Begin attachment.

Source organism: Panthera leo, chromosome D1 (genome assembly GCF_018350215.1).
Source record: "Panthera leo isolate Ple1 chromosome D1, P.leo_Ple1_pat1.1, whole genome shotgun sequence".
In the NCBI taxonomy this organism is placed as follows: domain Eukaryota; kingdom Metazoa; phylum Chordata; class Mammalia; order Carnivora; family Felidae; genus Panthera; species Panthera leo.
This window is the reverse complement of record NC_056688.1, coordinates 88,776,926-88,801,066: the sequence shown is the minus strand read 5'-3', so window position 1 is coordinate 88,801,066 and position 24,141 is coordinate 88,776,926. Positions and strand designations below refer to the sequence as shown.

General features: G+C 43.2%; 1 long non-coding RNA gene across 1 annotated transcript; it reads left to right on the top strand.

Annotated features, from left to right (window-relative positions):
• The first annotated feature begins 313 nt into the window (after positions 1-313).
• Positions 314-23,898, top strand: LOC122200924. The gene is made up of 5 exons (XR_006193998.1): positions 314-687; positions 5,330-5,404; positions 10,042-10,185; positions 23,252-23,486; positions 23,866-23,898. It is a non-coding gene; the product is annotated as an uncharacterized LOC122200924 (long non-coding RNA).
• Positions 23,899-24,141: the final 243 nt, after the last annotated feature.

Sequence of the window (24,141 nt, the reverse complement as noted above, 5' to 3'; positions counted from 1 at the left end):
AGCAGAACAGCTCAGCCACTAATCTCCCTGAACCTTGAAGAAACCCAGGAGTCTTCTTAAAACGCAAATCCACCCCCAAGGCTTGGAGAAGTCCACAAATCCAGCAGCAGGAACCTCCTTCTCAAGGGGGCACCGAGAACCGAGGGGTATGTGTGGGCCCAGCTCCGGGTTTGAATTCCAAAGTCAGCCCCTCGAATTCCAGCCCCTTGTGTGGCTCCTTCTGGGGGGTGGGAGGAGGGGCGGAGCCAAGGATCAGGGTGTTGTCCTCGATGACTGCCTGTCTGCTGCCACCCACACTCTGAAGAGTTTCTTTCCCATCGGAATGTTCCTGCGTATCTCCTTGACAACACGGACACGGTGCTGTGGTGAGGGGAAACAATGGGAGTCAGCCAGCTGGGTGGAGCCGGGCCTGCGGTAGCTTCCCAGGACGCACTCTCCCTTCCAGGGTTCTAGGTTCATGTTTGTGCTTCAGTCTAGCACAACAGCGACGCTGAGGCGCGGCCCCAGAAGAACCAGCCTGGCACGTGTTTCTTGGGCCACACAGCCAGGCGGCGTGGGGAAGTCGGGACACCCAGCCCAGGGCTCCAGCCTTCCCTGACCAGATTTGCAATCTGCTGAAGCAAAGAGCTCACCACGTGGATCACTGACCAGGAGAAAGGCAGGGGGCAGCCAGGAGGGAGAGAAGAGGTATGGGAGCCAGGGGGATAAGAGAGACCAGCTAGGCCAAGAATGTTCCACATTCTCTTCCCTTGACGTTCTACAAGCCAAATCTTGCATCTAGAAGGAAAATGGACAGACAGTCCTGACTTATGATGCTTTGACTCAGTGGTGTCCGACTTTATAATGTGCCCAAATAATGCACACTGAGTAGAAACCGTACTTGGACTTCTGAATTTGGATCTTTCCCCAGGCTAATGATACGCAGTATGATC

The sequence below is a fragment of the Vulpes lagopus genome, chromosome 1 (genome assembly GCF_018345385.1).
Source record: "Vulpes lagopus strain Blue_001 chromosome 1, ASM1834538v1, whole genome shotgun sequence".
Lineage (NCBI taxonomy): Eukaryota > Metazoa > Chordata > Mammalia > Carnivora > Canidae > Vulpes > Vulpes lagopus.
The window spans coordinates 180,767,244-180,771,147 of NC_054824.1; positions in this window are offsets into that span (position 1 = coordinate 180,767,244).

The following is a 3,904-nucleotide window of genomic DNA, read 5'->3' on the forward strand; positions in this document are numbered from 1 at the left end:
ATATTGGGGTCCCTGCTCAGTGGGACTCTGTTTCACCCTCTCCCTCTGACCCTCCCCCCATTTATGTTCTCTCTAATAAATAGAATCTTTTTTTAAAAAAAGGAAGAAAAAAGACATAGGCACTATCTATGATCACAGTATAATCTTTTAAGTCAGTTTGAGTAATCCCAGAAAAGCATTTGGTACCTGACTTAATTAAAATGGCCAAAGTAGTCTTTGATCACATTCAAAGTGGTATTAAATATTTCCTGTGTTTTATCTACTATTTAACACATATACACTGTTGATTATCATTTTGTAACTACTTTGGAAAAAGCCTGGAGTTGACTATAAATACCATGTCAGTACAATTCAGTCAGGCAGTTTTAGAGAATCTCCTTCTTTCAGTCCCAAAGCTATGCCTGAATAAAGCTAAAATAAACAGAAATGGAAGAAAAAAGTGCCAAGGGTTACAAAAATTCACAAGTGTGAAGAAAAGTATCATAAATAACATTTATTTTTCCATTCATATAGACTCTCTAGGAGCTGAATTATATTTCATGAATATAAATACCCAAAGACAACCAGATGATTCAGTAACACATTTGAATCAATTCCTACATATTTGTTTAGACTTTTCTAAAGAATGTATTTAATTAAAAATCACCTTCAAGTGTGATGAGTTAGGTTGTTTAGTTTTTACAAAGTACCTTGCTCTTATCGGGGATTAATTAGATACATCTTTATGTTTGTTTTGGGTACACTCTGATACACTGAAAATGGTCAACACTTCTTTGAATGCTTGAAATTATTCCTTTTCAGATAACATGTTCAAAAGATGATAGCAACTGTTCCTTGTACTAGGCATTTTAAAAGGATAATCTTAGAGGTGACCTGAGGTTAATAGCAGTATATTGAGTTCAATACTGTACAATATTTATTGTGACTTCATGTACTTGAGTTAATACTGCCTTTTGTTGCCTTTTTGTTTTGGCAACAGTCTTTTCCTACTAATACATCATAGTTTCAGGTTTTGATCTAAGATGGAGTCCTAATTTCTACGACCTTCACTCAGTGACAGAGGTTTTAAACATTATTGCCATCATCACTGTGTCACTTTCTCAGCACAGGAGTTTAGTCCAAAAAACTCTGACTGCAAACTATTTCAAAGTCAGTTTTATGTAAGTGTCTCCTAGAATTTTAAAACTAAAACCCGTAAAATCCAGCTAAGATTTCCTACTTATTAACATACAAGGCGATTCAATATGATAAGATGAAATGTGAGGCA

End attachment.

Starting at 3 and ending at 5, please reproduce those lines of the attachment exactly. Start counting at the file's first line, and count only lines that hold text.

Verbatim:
In the NCBI taxonomy this organism is placed as follows: domain Eukaryota; kingdom Metazoa; phylum Chordata; class Mammalia; order Carnivora; family Felidae; genus Panthera; species Panthera leo.
This window is the reverse complement of record NC_056688.1, coordinates 88,776,926-88,801,066: the sequence shown is the minus strand read 5'-3', so window position 1 is coordinate 88,801,066 and position 24,141 is coordinate 88,776,926. Positions and strand designations below refer to the sequence as shown.

General features: G+C 43.2%; 1 long non-coding RNA gene across 1 annotated transcript; it reads left to right on the top strand.